By all rights, Sam Nicholson should have had a smaller rice crop in 2003 than in other years.
Nicholson, who farms more than 11,000 acres with his dad, two brothers, son and a cousin, saw a good-sized portion of his farm near Beedeville, Ark., go under water when the Cache River flooded last spring.
As it was, Nicholson lost 40 acres of XP712, an experimental medium-grain hybrid from RiceTec.
But he was able to keep enough — 60 acres — to help him see that XP712 could have a place in the 5,000 acres of rice he and his family typically grow every year.
“It just kept raining during the spring,” said Nicholson, who was interviewed in the field of XP712 on his Jackson County farm in northeast Arkansas toward the end of the growing season.
“We were beginning to wonder if we would have a crop. But this XP712 looks real good now.”
After the rice was ready for harvest, Nicholson cut 190 bushels of rice, green weight, per acre off the field of XP712. That worked out to 173 bushels dry.
“It looked real thin after it came up (the field was planted April 3),” he said. “Of course, we planted light — 29 pounds of seed per acre — as RiceTec recommended. But then it stooled out and got real thick.
“My Dad, J.D. Nicholson, who is 74, said he didn't know how this was going to work out, especially since this wasn't some of our better land.”
Sam Nicholson had three varieties from RiceTec — the 60 acres of XP712, 330 acres of XL 8 and 314 acres of XP1002 — on his farm in 2003. XL 8 is a high-yielding, early-season, medium-grain hybrid grown in the Mid-South in 2002. XP1002 is another new experimental long-grain hybrid that RiceTec is evaluating.
Nicholson's experience with the long-grain XL8 hybrid has convinced him to plant several hundred acres of Clearfield XL8 in 2004 to help control red rice on his farm. With the addition of these hybrids to his farm he will be growing four RiceTec hybrids in 2004.
“Both of the experimental varieties looked good this year,” said Nicholson. “We keep hoping we will have something like a normal season one of these years so that we can give them a good test.”
On a farm just outside Grubbs, Ark., Keith Kinard grew 20 acres of XP 712 in a nitrogen validation trial that compared the experimental rice with Bengal, a medium-grain variety developed in Louisiana.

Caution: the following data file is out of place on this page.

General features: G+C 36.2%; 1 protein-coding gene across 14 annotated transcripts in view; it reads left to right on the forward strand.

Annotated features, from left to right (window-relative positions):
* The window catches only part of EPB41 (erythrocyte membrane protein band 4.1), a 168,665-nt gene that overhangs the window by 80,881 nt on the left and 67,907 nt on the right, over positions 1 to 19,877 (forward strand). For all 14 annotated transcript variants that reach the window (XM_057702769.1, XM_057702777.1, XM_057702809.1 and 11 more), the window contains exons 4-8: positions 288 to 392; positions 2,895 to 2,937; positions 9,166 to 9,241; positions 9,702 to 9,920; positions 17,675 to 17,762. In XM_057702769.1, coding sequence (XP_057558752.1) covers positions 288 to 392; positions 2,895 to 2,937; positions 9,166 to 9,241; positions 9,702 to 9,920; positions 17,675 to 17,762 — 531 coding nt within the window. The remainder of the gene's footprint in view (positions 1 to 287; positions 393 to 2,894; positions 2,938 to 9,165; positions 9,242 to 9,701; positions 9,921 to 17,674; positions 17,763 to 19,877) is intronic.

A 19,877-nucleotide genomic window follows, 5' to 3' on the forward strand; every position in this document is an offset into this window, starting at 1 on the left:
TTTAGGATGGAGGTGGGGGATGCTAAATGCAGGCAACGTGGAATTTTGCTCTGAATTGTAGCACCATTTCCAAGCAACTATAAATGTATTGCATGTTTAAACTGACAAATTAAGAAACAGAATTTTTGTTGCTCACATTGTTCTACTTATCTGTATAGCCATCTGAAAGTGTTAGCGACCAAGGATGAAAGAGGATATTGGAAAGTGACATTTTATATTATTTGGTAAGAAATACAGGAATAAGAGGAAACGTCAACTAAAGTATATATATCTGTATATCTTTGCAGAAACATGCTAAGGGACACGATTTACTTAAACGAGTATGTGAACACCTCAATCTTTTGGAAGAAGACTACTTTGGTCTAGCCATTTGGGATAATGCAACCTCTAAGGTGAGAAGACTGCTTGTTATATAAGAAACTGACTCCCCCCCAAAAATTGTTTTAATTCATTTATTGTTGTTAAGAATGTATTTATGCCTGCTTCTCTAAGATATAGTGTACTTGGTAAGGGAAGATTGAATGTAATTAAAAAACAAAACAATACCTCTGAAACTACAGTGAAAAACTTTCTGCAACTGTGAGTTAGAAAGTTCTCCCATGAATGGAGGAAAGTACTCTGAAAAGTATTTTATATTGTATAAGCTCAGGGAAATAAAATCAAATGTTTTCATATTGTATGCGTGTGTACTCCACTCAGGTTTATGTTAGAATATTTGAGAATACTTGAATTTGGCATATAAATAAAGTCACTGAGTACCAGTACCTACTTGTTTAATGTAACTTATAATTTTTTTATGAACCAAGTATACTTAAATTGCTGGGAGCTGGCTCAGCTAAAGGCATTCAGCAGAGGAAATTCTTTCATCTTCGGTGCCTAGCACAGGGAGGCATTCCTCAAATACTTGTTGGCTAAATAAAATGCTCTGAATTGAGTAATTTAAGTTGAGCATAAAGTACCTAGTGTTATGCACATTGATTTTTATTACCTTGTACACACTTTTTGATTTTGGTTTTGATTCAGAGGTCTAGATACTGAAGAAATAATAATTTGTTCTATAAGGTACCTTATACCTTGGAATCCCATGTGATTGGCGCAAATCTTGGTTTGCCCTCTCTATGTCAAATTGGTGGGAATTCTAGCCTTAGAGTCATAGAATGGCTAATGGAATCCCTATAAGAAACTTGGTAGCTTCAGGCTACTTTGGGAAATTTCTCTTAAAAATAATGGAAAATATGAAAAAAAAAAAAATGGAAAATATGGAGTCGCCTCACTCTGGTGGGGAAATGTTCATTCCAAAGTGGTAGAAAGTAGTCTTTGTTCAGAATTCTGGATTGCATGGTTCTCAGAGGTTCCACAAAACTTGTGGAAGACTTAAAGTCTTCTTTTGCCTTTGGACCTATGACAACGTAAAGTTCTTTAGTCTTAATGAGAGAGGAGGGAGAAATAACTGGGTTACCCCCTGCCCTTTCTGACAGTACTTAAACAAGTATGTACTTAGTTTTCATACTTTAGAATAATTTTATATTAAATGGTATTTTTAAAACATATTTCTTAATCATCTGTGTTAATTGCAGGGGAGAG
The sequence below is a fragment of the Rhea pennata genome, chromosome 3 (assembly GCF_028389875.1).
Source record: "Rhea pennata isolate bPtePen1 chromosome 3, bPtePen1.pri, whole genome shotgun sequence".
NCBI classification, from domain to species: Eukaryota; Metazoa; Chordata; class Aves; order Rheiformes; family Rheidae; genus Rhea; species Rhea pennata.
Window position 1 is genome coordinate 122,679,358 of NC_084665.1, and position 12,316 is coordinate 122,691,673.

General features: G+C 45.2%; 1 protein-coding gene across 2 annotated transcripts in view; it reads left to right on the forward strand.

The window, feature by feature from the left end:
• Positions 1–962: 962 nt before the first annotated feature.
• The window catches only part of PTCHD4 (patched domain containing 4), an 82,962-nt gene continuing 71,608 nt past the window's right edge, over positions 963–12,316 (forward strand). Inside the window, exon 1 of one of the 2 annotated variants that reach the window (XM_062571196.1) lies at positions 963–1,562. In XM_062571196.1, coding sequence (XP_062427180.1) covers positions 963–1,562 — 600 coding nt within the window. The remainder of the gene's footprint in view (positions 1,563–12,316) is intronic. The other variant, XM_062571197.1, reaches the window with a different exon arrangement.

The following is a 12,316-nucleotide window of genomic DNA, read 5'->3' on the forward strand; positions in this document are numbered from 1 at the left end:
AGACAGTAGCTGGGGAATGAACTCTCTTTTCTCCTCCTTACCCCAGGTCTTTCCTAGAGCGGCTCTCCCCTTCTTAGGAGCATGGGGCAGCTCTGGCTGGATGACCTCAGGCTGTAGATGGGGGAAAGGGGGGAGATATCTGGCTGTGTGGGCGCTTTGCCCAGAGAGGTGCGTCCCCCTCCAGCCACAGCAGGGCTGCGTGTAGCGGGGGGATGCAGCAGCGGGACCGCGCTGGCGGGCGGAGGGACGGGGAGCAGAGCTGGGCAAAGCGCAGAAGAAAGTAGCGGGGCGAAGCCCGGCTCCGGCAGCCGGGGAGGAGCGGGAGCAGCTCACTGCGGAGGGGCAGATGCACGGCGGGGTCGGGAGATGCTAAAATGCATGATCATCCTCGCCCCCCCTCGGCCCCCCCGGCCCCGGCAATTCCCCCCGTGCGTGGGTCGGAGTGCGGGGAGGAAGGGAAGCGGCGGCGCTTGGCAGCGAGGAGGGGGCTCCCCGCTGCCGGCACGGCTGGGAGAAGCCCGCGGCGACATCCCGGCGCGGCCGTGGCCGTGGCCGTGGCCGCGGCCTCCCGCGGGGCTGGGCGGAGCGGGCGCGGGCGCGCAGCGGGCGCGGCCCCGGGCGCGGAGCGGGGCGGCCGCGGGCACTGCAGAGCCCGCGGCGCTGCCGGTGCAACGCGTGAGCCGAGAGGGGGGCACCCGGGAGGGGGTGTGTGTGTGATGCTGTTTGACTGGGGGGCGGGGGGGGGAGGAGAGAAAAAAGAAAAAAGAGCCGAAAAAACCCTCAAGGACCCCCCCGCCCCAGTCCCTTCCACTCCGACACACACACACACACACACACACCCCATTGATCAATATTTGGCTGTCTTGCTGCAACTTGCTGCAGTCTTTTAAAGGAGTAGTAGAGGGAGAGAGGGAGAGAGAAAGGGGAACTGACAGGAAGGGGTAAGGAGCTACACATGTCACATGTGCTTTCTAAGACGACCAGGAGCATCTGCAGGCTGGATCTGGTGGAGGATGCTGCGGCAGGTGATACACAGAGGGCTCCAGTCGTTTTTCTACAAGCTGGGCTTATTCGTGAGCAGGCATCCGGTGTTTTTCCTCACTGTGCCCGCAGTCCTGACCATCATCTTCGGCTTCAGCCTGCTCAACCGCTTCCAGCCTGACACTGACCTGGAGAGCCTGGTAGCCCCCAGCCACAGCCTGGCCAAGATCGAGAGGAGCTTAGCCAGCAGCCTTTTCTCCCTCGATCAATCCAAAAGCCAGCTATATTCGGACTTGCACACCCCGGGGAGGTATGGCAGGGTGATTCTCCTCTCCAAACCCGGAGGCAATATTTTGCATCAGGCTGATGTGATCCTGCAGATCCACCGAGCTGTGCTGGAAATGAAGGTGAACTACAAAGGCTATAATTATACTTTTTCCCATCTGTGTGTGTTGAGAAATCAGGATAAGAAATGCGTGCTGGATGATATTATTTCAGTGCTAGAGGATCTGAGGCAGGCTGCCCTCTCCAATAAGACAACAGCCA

The XP712 plots produced an average of 222 bushels of rice — dry weight — per acre with the recommended rate of nitrogen. The Bengal plots averaged 202 bushels per acre with same amount of nitrogen.
The milling average on the XP712 was 64-69 and on the Bengal, 66-70.
“I think we hit the nail on the head with the nitrogen rate here,” said Kinard. “I think this could be a very good variety for us.”
Kinard, who farms with his dad and an uncle in Jackson and Poinsett Counties in northeast Arkansas, said the XP712 appeared to be slightly shorter. “I think the straw strength will be a little better,” he noted. “I think I like the XP712 better than Bengal.
“But we'll know more when we get a combine in it.”
A harvest of 222 bushels per acre dry weight provided a good answer, he said.
Nicholson and Kinard are among a number of Mid-South producers who participated in RiceTec's product evaluation program in 2003.
The company is taking a hard look at XP710, a high-yielding long grain variety, and XP712, a prime medium-grain candidate for release.
“We take customers who have grown hybrid rice in the past, give them our new experimentals and let them weigh in on whether they go forward,” said John Nelsen, general manager of RiceTec's Seed Business Unit, which is based in Alvin, Texas.
Nelsen says XP712 has been shown to have excellent disease tolerance along with its high yields in grower and university trials.
“In one field near Crowley, La., XP712's yields were superior to Bengal's,” he said. “But the Bengal had been sprayed with a fungicide twice, and the XP712 not at all.” (After the ratoon crop was harvested, the XP712 yielded more than 40 bushels per acre than the Bengal grown beside it.)
XP710 has also been displaying good potential in many parts of the central Rice Belt, according to Nelson. “It was the highest yielding variety ever in the Texas A&M University trials, and it's blown the top out of the yields in our trials.”
In the University of Arkansas regional yield trial, XP710 and XP712 outyielded all other entries with 235 bushels and 217 bushels per acre yields, compared to 164 and 174 bushels per acre for Cocodrie and Bengal in the same tests.
The second crop potential is great for both these hybrids also, commonly yielding from 100 to 125 bushels per acre in Louisiana and Texas.
In this year's Texas trials, first crop yields averaged 230 bushels per acre dry weight with about 100 bushels per acre second crop.
“Because it is new, seed for XP710 is likely to be limited in 2004, maybe enough for 15,000 acres,” said Nelsen. “But it will be released only if the data indicates it is commercially viable or for an additional year of field evaluations.
“We are excited by what we've seen so far, however,” he noted. “We believe there are no better products on the market these days than these hybrids.
“Cleafield XL8 has also demonstrated tremendous yield potential with excellent red rice control on many Arkansas farms in 2003,” he added.